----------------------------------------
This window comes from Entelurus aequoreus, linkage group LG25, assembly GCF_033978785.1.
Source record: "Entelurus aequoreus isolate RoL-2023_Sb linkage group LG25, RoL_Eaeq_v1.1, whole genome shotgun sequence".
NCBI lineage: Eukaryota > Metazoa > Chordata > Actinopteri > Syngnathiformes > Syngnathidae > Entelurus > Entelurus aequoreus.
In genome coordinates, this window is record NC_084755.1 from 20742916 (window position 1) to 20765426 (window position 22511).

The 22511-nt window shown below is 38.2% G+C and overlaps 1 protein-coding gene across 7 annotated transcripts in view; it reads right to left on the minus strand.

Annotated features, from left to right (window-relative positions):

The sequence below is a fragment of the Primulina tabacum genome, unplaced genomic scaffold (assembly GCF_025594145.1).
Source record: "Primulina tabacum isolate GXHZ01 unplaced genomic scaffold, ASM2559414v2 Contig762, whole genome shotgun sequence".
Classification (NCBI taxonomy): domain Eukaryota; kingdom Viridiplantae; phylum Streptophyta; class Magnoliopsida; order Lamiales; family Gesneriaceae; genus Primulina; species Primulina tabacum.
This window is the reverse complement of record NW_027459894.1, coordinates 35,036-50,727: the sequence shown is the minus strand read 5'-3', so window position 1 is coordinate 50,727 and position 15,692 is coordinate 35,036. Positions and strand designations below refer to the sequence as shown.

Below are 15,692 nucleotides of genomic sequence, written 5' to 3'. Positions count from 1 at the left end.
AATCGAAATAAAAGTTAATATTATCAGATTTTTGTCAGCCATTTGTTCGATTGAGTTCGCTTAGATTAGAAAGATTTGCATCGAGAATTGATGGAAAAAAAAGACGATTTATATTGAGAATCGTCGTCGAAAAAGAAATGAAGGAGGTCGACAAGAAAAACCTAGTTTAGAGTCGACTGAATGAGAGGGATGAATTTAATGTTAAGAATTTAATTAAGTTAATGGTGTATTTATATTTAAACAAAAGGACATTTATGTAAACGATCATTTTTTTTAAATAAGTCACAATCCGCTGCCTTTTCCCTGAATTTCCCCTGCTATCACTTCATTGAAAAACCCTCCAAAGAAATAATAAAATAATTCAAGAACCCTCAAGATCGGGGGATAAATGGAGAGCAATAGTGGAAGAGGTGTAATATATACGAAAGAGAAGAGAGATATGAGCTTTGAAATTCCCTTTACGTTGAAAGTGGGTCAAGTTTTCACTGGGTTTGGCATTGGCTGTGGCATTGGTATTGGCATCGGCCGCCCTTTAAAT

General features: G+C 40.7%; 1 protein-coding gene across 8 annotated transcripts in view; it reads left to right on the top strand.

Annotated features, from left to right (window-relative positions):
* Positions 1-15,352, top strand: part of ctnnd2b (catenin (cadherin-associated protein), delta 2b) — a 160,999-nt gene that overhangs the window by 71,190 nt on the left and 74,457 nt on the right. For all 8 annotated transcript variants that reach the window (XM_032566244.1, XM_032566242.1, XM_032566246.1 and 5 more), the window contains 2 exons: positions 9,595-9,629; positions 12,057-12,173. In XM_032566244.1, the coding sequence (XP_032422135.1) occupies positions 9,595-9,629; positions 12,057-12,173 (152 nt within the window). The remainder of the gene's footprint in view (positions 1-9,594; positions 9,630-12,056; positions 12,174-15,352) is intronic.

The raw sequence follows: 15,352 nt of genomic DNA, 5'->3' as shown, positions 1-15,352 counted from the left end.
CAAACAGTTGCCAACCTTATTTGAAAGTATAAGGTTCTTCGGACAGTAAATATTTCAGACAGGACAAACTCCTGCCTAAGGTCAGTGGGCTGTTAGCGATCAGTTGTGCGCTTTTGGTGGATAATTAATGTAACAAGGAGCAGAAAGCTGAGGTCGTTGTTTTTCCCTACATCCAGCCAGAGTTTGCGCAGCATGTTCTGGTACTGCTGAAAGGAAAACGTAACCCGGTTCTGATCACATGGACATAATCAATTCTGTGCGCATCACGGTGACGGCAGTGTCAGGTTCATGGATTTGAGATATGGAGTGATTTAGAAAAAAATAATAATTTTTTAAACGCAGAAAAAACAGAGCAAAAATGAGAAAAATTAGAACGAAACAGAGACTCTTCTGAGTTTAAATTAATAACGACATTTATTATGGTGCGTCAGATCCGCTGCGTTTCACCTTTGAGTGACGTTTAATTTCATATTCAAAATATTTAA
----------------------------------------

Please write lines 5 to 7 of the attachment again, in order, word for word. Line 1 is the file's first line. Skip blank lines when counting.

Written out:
The 22511-nt window shown below is 38.2% G+C and overlaps 1 protein-coding gene across 7 annotated transcripts in view; it reads right to left on the minus strand.

Annotated features, from left to right (window-relative positions):

The sequence below is a fragment of the Primulina tabacum genome, unplaced genomic scaffold (assembly GCF_025594145.1).